Disagree strongly with two things in your post:

1) Your post was not "garbage"
2) Your post definitely was worth reading.

Thanks for the enlightening read.

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Gamine
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Re: A Neurotic Self-Loathing Sailor's Brain Dump on the LSAT

Postby Gamine » Mon Aug 26, 2013 7:55 am

Nice post

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Dr. Dre
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Re: A Neurotic Self-Loathing Sailor's Brain Dump on the LSAT

Postby Dr. Dre » Mon Aug 26, 2013 8:11 am

I like your tone, OP.

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tuffyjohnson
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Re: A Neurotic Self-Loathing Sailor's Brain Dump on the LSAT

Postby tuffyjohnson » Mon Aug 26, 2013 9:59 am

Did you use addy on test day for your ADD?

TheCurrantThyme
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Re: A Neurotic Self-Loathing Sailor's Brain Dump on the LSAT

Postby TheCurrantThyme » Mon Aug 26, 2013 10:50 am

tuffyjohnson wrote:Did you use addy on test day for your ADD?



I did not. But I did drink a couple beers and do twenty pushups to get the blood flowing and quell the nerves. I had the advantage of being able to walk to my testing location, which was very nice.

TheCurrantThyme
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Re: A Neurotic Self-Loathing Sailor's Brain Dump on the LSAT

Postby TheCurrantThyme » Mon Aug 26, 2013 11:05 am

melmoththewanderer wrote:OP, thank you very much for this thoughtful post. I had a question for you, which is when did you know you were "ready" to take the test?


To be honest with you, I am not entirely sure I maxed out my score. A bad breakup coupled with being out of school had my mind on other things and I had begun to lose interest(and focus) toward the LSAT in my final month of study. This probably cost me a couple points on LG. However, I had set a goal score of 174 3 months prior to test day and I was PTing in that range consistently with a few minutes to spare at the end of each section. So really I wasn't 100% sure I was ready yet, but I felt quite alright about my chances and had already paid for the test.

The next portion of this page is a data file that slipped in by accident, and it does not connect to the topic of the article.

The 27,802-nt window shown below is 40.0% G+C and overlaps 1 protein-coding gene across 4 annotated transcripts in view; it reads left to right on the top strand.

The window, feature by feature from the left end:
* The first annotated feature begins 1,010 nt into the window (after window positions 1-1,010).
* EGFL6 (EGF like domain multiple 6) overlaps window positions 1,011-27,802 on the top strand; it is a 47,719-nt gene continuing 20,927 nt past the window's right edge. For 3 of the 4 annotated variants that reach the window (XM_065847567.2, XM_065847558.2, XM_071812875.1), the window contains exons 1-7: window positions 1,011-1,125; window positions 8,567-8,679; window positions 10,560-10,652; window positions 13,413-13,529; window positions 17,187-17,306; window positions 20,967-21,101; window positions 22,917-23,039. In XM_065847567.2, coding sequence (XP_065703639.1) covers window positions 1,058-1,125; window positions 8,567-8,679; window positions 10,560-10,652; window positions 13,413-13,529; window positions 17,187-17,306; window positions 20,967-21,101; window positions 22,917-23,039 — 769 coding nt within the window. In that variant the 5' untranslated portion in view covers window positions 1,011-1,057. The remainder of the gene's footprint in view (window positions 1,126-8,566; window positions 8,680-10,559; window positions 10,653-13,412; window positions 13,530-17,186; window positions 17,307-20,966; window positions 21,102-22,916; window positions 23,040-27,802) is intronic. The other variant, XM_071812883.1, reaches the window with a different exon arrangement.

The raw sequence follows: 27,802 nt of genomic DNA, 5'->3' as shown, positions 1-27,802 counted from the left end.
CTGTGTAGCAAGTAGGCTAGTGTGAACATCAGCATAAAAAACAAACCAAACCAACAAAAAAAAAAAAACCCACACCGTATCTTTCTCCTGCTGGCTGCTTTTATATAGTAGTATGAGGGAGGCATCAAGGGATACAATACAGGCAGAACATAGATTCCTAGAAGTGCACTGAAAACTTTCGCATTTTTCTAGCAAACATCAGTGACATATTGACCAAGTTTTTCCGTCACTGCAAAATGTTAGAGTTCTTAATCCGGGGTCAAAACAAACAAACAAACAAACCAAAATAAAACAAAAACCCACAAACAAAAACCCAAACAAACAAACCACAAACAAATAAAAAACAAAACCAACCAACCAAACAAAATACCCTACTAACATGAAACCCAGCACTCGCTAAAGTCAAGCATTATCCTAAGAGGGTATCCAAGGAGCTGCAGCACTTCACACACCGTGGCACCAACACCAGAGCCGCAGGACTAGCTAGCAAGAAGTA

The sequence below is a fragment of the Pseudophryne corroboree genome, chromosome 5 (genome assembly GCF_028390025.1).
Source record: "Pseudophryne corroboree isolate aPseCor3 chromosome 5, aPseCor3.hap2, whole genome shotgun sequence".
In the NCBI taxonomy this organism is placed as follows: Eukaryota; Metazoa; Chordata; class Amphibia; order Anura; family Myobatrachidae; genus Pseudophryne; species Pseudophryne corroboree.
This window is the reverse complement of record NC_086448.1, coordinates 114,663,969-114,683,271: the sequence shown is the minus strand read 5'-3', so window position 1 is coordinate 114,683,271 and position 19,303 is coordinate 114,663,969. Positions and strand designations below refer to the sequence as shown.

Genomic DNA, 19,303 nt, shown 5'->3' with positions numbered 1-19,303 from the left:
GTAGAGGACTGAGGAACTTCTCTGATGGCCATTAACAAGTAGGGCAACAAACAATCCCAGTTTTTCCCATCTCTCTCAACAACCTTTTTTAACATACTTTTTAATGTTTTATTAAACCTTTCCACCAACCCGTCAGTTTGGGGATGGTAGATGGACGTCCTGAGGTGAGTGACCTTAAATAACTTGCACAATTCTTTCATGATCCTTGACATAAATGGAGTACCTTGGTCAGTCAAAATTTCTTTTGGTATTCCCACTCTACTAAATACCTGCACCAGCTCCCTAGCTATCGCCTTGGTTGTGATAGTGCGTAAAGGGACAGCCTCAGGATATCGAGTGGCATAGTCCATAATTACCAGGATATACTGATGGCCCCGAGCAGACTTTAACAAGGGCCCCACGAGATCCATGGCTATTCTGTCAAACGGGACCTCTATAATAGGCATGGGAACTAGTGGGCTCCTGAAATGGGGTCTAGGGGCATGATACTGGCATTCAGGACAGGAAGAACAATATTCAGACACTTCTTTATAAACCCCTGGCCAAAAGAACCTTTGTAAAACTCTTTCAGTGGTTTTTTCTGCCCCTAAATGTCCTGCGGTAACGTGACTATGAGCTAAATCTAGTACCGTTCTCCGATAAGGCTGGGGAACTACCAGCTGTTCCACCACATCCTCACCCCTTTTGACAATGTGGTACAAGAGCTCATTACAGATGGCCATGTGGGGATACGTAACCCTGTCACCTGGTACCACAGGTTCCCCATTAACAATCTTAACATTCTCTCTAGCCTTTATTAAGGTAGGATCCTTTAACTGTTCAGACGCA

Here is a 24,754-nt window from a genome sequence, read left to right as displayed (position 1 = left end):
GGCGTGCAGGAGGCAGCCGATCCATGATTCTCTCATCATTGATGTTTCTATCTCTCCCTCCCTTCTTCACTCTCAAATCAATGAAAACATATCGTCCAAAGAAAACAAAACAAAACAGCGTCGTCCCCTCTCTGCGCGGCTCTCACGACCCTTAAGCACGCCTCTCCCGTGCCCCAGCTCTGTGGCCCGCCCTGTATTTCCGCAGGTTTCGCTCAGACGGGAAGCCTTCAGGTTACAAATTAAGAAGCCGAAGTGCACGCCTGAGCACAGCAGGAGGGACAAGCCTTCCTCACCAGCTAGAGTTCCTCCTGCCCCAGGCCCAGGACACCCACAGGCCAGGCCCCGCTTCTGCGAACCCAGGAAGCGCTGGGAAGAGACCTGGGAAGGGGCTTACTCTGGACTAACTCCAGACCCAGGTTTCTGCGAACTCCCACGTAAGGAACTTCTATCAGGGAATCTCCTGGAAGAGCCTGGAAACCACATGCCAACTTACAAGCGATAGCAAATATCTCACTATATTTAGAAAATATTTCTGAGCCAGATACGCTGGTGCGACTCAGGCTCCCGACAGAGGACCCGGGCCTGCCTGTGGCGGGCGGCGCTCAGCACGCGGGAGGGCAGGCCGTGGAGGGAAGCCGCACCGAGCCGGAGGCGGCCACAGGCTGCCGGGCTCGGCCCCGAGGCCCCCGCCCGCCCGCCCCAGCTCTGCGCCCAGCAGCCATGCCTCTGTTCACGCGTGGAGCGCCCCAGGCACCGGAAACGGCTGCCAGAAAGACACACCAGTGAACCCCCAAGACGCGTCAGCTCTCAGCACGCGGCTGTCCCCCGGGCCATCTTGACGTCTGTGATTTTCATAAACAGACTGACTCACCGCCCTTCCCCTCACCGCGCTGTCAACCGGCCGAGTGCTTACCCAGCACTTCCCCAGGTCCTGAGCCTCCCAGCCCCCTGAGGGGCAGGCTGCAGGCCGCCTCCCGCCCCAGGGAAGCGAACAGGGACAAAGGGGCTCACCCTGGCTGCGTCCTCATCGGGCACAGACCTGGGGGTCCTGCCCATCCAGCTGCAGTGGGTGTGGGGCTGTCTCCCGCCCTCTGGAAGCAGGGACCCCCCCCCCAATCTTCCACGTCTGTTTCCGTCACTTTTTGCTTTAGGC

Blah, Blah, Blah........


In summary: I would say that in some point in your studies you will reach a point of severely diminishing returns where you can struggle for weeks or even a month for just a tiny improvement(or none at all). I would say this point is the point at which to stop. This is not to be confused with a plateau.

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wtrc
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Re: A Neurotic Self-Loathing Sailor's Brain Dump on the LSAT

Postby wtrc » Mon Aug 26, 2013 11:07 am

Thanks for this post, really. I can identify with much of what you said regarding the nerves and timing issues and concentration etc.

Question for you: you said meditation can help you focus. Can you elaborate a bit more on that?

TheCurrantThyme
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Re: A Neurotic Self-Loathing Sailor's Brain Dump on the LSAT

Postby TheCurrantThyme » Mon Aug 26, 2013 11:12 am

Jeffort wrote:I like the post, it's good motivational information. Although I was hoping the mushrooms were going to play more in the story, like some brilliant meta perspective on the LSAT you saw in a brief psychedelic vision or seeing the games work real time like an animated cartoon, that would be cool.


Thanks! I would have focused much more on this aspect, as it did play an important part in my studies(motivation and confidence). However, I feel that the psychedelic experience is very esoteric, and I don't want to alienate anyone with hippie-babble. One interesting thing to note though: at the very peak of my 6 hour long trip I began thinking solely in conditional logic(involuntarily lol). And this was before ever having been exposed to any prep materials. I will say that it was a very nice primer.

throwawayy12
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Re: A Neurotic Self-Loathing Sailor's Brain Dump on the LSAT

Postby throwawayy12 » Mon Aug 26, 2013 11:22 am

I've always wondered how I would do on a PT while on a mild psylocybin or LSD trip.

TheCurrantThyme
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Re: A Neurotic Self-Loathing Sailor's Brain Dump on the LSAT